Regardless of where they’re starting the year, most convenience stores want to add more digital tools into their portfolio. The difference is how well they anticipate being able to adopt them and the kind of blockers they’ll face. Most stores begin their digital transformation with tank monitoring, alarm management, and compliance technology - areas that come with big fines and time-consuming manual processes.  

Regardless of where they’re starting the year, most convenience stores want to add more digital tools into their portfolio. The difference is how well they anticipate being able to adopt them and the kind of blockers they’ll face. Most stores begin their digital transformation with tank monitoring, alarm management, and compliance technology - areas that come with big fines and time-consuming manual processes.  

Operational Challenges to Adopting Technology 

Whether driven by a need to improve processes or to increase profit, one clear obstacle to such investments appears to stand in the way of 61% of organizations: the financial cost of adopting new technology. As noted before, we at Titan Cloud have been told that this is often why a store’s first digital tools combat areas of the operation that has risks of hefty fines, because it is much easier to justify the cost of the technology against the cost of the fines.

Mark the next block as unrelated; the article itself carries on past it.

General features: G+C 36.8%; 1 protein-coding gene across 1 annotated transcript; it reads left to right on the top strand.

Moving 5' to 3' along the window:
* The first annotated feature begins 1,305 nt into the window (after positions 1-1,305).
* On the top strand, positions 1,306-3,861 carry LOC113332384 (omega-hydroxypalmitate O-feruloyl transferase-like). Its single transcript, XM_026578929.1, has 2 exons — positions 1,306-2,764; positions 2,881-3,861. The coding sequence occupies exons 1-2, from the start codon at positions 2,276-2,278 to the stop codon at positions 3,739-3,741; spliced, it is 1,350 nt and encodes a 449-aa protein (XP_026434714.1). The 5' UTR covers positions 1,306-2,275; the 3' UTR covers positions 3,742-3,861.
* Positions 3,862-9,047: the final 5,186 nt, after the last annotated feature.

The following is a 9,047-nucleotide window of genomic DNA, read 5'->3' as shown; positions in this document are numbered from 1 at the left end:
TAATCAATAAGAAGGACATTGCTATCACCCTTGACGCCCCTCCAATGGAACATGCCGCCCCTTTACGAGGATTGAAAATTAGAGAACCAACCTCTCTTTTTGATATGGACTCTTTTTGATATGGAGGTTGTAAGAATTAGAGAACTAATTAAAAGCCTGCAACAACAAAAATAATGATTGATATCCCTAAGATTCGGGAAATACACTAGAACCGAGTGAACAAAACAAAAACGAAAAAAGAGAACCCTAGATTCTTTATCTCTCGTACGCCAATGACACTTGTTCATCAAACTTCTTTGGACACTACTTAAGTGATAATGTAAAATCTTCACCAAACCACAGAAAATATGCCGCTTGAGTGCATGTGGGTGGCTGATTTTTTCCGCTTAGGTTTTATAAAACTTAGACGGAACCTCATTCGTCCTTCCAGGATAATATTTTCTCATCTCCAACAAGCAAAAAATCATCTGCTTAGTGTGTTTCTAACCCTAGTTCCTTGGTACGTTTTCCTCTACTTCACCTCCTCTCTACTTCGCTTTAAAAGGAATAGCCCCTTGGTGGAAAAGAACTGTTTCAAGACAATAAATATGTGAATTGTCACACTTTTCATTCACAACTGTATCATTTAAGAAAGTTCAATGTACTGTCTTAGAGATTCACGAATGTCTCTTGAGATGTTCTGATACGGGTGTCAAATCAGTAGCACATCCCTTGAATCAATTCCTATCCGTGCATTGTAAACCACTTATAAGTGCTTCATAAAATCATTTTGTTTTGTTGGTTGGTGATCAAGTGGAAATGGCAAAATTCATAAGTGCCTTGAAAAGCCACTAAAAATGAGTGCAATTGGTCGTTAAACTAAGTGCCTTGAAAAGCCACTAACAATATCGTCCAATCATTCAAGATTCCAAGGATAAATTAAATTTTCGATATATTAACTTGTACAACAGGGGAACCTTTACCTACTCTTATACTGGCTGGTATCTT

But that isn’t the only blocker keeping companies from making an investment in their long-term success. 

While only about one fourth of convenience stores believe their current systems are “good enough”, nearly half worry about the time, effort, and cost they will have to invest to implement new technology. 

Even though most convenience stores want to invest in more technology in the upcoming year, not all of them will be able to. The biggest blocker convenience stores cite is a lack of resources, like time, money, or bandwidth.  

However, there’s a reason that the most digitized companies are also the most motivated to seek out more technology: They already know that the long-term savings and increased profit are worth the near-term costs. And often, those costs aren’t nearly as hefty as companies believe. 

Issues and Benefits of C-Store Technology 

But technology isn't perfect. Some convenience stores reported challenges with the technology they have. The most common complaints were: 

    • Getting timely and accurate inventory data 
    • Addressing issues that impact fuel sales in a timely manner 
    • Managing distributors and haulers effectively  

    However, for the most part, convenience stores are happy with their tools. When asked about the benefits of their current technology, c-stores reported:  

    • 24/7 visibility 
    • Real-time data 
    • Easy-to-use features 
    • Affordable pricing as their biggest wins